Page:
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The Federalist Papers, number 10

❶The friend of popular governments never finds himself so much alarmed for their character and fate, as when he contemplates their propensity to this dangerous vice.

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Their purpose was to clarify and explain the provisions of the Constitution, expounding its benefits over the existing system of government under the Articles of Confederation. Hamilton made two principal points in the essay. First, he argued for the independence of the judiciary from the other two branches of government, the executive and the legislative. In presenting a case for the judiciary, he reached his second major conclusion: In presenting his argument for the independence of the judiciary, Hamilton claimed that it was by far the weakest of the three branches.

It did not, he said, have the "sword" of the executive, who is commander in chief of the nation's armed forces, nor the "purse" of the legislature, which approves all the tax and spending measures of the national government. As a result of this weakness, the U. Constitution protects the judiciary from the other two branches by what Hamilton called "permanency in office.

According to Hamilton, permanent tenure also recognizes the complexity of the law in a free society. Few people, he believed, will have the knowledge and the integrity to judge the law, and those deemed adequate to the office must be retained rather than replaced.

The judiciary must also be independent, according to Hamilton, so that it may fulfill its main purpose in a constitutional government: Here, Hamilton made his second major point. To protect those rights, he proclaimed, the judiciary must be given the power of Judicial Review to declare as null and void laws that it deems unconstitutional. Critics of the Constitution claimed that judicial review gave the judiciary power superior to that of the legislative branch.

Hamilton responded to them in Federalist, no. There is no position which depends on clearer principles than that every act of a delegated authority, contrary to the tenor of the commission under which it is exercised, is void. No legislative act, therefore, contrary to the Constitution, can be valid.

To deny this would be to affirm that the deputy is greater than his principal; that the servant is above his master; that the representatives of the people are superior to the people themselves.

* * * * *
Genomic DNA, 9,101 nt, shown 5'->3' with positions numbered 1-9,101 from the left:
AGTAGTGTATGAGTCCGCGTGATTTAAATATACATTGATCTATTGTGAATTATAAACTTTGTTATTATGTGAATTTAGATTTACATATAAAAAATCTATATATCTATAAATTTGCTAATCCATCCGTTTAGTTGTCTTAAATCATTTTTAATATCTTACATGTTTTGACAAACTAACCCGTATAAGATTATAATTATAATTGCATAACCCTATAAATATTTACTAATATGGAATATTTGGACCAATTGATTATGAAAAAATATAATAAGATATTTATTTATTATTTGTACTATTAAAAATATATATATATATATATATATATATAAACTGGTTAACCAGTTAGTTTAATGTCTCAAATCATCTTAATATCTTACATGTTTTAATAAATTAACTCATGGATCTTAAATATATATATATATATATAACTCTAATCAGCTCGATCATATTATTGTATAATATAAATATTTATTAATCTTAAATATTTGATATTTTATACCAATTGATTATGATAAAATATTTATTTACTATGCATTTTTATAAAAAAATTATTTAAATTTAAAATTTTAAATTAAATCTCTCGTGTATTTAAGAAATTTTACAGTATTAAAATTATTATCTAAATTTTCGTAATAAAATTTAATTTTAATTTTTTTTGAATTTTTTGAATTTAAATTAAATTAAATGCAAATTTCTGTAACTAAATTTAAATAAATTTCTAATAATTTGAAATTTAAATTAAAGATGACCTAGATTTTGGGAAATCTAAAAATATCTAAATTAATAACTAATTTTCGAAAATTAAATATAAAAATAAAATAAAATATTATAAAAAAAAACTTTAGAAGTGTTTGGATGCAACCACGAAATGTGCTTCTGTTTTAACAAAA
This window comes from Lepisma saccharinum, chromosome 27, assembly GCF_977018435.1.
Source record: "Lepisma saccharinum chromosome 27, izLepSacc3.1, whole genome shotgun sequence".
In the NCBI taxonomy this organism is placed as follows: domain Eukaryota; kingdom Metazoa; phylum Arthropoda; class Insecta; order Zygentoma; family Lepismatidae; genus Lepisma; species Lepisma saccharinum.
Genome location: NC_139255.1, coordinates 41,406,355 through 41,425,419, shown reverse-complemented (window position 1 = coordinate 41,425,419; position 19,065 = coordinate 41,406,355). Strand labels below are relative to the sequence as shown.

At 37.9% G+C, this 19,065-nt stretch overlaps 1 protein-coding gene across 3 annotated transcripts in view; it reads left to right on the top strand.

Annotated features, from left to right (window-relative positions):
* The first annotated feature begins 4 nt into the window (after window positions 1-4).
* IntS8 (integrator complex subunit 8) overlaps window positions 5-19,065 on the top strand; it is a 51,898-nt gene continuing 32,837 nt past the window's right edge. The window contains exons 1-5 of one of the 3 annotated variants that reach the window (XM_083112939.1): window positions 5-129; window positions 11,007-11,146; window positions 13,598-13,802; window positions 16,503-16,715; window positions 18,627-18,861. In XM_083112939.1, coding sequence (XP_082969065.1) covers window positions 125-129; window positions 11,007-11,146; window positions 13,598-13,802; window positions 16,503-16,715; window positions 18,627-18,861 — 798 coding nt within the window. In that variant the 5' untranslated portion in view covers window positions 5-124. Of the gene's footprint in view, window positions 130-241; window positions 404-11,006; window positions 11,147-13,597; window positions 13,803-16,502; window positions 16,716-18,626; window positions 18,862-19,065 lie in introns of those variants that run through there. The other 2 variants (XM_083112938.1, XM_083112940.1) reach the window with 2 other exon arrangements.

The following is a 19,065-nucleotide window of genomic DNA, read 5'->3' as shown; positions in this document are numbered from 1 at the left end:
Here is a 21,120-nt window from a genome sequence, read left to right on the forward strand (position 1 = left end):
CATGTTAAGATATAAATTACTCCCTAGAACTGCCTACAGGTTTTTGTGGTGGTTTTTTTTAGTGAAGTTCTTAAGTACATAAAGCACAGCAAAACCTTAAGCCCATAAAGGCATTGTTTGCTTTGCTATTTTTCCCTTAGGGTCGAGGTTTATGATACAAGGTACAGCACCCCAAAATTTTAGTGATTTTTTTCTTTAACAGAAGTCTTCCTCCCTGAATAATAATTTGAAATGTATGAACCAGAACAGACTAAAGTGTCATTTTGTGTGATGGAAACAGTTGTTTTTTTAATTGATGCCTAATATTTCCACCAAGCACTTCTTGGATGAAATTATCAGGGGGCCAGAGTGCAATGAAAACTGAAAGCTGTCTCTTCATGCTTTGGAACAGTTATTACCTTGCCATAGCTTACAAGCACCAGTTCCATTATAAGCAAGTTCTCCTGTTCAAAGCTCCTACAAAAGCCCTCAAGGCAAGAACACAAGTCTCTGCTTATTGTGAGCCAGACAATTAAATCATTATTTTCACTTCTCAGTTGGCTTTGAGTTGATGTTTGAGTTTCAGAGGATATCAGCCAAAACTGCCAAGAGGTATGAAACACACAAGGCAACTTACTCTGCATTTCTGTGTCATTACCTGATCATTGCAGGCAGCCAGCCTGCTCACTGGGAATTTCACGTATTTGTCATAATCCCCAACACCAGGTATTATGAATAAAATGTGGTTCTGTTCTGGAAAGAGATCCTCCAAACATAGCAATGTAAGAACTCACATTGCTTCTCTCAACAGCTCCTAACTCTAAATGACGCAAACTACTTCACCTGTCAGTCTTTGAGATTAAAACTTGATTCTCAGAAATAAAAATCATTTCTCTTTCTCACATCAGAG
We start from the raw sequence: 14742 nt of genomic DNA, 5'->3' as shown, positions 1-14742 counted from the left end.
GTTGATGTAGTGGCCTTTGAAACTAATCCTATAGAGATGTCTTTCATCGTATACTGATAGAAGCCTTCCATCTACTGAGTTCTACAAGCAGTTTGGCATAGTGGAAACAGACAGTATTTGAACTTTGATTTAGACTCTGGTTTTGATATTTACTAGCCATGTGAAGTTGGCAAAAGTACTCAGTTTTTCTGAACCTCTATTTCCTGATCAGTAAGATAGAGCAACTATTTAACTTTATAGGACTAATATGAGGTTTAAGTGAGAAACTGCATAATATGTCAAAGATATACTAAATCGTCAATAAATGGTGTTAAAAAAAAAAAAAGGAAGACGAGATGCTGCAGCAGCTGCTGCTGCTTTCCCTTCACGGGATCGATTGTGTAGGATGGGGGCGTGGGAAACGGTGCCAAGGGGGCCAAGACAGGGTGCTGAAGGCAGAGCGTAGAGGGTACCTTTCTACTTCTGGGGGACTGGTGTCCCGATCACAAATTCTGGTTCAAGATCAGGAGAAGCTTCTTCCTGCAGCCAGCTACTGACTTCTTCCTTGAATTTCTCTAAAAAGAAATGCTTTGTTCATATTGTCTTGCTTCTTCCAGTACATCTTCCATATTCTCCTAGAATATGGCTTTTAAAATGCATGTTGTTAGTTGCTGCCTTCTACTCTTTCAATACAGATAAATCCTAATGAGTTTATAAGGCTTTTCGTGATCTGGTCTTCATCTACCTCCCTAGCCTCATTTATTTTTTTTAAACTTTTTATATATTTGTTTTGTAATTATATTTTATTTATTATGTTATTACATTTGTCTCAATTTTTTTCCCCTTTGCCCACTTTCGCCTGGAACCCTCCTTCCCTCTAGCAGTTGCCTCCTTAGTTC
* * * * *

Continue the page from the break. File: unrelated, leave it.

Although judicial review is not explicitly mentioned in the Constitution, the U. Supreme Court established the legitimacy of the concept when it struck down an act of Congress in the case Marbury v. The courts had embraced judicial review by the twentieth century, leading some critics to maintain that the overly active use of judicial review had given the courts too much power. Whether or not the courts have demonstrated "judicial activism" by striking down legislation, Hamilton was correct in foreseeing that the U.

Supreme Court and lower courts would protect the rights defined by the people in their Constitution. Madison ; Marshall, John. It is a question to which the creditors are parties on one side and the debtors on the other. Justice ought to hold the balance between them. Yet the parties are, and must be, themselves the judges; and the most numerous party, or, in other words, the most powerful faction must be expected to prevail.

Shall domestic manufactures be encouraged, and in what degree, by restrictions on foreign manufactures? The apportionment of taxes on the various descriptions of property is an act which seems to require the most exact impartiality; yet there is, perhaps, no legislative act in which greater opportunity and temptation are given to a predominant party to trample on the rules of justice.

Every shilling with which they overburden the inferior number, is a shilling saved to their own pockets. It is in vain to say that enlightened statesmen will be able to adjust these clashing interests, and render them all subservient to the public good. Enlightened statesmen will not always be at the helm. Nor, in many cases, can such an adjustment be made at all without taking into view indirect and remote considerations, which will rarely prevail over the immediate interest which one party may find in disregarding the rights of another or the good of the whole.

The inference to which we are brought is, that the causes of faction cannot be removed, and that relief is only to be sought in the means of controlling its effects.

If a faction consists of less than a majority, relief is supplied by the republican principle, which enables the majority to defeat its sinister views by regular vote. It may clog the administration, it may convulse the society; but it will be unable to execute and mask its violence under the forms of the Constitution.

When a majority is included in a faction, the form of popular government, on the other hand, enables it to sacrifice to its ruling passion or interest both the public good and the rights of other citizens. To secure the public good and private rights against the danger of such a faction, and at the same time to preserve the spirit and the form of popular government, is then the great object to which our inquiries are directed.

Let me add that it is the great desideratum by which this form of government can be rescued from the opprobrium under which it has so long labored, and be recommended to the esteem and adoption of mankind.